Carried by the Fox River: Appleton's First Highway

Photographed March 14, 2015
Appleton, Outagamie County, Wisconsin
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Appleton's First Highway
Before there were rail lines and paved roads, the Fox River served as northeast Wisconsin's major national commercial and transportation highway. Jacques Marquette and Joliet were among the first Europeans to navigate the river in 1673. By the late 1700s, traffic on the river had become so heavy that plans were made to connect the Fox to the Wisconsin River, and the transportation rights were purchased from the Winnebago Indians. The completion of the Fox-Wisconsin Waterway in 1856 linked Lake Michigan with the Mississippi River, allowing boats to more readily bring new settlers and manufactured goods to Appleton and the entire Fox Valley region.

River traffic increased after the locks were opened, and as a result, the Appleton area's economy boomed. By 1857, 24 steamers per week came to port in Appleton. Passengers traveling the entire route of the lower Fox River passed through 56 miles and 17 locks. Until the arrival of the railroad in 1861, the Fox River and its locks system were the only network available for transporting large quantities of commercial goods.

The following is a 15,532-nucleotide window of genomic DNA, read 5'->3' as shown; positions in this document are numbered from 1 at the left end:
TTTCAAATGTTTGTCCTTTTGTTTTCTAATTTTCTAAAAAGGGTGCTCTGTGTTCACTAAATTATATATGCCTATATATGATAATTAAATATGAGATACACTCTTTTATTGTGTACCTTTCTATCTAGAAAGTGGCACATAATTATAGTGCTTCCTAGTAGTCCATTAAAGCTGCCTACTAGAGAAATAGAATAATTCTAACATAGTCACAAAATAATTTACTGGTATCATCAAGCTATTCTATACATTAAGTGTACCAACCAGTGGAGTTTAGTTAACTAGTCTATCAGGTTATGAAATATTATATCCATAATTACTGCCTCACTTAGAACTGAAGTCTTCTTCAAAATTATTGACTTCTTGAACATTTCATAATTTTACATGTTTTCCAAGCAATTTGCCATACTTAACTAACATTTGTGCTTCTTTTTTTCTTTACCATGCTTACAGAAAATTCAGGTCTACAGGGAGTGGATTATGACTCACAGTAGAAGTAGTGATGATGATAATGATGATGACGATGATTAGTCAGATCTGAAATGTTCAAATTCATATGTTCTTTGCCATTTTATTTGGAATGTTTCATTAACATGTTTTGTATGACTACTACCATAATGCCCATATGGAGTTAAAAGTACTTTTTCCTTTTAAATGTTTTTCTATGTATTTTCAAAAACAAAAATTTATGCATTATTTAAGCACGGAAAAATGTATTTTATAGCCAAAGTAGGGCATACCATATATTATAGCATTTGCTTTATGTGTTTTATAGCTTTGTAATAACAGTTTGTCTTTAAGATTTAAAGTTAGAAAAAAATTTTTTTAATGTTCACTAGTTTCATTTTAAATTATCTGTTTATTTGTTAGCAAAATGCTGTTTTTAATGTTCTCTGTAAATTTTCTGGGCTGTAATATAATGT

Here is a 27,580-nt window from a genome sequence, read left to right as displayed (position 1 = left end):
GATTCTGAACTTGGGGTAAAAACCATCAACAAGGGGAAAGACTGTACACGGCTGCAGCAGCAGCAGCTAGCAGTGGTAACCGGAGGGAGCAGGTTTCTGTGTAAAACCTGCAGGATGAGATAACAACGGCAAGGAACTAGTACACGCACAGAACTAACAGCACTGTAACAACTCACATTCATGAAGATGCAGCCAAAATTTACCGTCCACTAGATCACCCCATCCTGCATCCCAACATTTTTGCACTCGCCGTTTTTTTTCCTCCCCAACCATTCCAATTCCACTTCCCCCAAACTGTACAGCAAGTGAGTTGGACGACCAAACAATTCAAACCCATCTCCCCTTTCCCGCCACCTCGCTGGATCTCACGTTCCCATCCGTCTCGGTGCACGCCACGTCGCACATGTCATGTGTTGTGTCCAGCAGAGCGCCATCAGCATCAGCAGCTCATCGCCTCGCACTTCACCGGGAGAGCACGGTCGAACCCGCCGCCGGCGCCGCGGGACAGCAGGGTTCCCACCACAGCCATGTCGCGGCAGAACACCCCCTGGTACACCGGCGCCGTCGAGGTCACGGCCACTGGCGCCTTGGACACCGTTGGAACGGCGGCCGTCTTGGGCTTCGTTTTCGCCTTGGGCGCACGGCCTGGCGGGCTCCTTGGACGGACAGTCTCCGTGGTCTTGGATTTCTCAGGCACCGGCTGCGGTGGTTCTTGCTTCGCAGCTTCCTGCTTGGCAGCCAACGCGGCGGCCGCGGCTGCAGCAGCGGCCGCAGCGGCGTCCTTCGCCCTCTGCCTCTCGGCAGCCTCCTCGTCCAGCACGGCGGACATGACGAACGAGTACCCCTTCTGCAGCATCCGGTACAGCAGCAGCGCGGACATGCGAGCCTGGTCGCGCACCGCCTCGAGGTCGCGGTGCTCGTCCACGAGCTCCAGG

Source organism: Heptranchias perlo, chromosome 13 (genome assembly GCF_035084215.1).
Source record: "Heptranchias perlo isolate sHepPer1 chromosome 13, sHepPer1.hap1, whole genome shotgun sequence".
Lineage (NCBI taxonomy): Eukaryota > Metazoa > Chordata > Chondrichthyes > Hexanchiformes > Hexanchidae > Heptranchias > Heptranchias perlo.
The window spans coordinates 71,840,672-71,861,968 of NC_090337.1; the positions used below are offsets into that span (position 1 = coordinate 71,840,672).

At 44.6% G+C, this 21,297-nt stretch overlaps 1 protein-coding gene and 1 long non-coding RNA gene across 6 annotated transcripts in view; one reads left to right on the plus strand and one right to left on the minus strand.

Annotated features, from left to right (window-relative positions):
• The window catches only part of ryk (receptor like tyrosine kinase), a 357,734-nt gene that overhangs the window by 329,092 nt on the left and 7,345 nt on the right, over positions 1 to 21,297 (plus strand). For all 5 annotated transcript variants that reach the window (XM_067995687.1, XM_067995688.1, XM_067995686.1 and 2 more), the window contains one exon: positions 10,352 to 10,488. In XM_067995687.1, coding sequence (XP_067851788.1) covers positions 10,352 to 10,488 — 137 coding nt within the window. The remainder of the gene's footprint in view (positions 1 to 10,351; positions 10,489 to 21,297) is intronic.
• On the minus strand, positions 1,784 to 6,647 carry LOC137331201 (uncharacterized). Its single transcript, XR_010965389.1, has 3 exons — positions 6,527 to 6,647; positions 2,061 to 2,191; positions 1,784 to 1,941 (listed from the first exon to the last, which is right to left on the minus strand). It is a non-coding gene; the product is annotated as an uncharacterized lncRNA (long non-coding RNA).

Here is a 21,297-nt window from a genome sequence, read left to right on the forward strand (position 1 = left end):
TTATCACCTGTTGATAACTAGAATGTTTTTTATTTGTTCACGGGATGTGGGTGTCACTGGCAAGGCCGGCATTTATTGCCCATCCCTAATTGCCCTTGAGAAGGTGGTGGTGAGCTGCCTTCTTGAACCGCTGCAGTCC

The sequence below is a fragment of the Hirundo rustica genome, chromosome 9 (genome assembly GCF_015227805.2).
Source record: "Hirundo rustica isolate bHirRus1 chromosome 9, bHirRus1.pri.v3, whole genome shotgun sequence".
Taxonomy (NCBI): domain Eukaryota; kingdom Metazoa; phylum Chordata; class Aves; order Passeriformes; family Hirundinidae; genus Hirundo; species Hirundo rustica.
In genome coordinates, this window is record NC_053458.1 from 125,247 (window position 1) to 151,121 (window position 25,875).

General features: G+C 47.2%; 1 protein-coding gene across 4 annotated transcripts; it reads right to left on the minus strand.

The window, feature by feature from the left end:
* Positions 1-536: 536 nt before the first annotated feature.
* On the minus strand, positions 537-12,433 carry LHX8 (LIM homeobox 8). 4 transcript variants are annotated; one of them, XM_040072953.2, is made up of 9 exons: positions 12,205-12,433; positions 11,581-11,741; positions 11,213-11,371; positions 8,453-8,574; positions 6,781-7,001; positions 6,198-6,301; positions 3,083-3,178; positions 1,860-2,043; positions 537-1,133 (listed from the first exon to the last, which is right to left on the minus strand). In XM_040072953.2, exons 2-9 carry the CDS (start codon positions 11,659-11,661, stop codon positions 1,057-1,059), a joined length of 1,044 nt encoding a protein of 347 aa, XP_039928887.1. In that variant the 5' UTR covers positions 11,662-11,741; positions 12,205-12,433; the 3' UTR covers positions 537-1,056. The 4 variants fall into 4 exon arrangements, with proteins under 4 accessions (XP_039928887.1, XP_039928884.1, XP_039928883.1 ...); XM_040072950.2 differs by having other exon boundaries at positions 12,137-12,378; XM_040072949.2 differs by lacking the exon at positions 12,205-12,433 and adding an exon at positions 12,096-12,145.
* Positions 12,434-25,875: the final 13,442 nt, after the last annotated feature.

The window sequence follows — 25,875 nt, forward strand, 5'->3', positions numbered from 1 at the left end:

The marker is located adjacent to the Fox River at Vulcan Heritage Park, located at 535 West Water Street, Appleton, Wisconsin 54911.

This painting from 1858 depicts a steamer trip on the Fox River. These high, narrow boats were specially built to navigate the river's narrow and often overgrown channels.
1887 photo of a steamer carrying lumber at the Fox River Flats. Taken from the south side of the river looking north, the Atlas and Vulcan Mills can be seen in the background.
Historic postcard showing a steamer passing through the locks of Appleton's Fox River canal system.

The marker is one of six placed along this walkway.

The marker is located at Vulcan Heritage Park.

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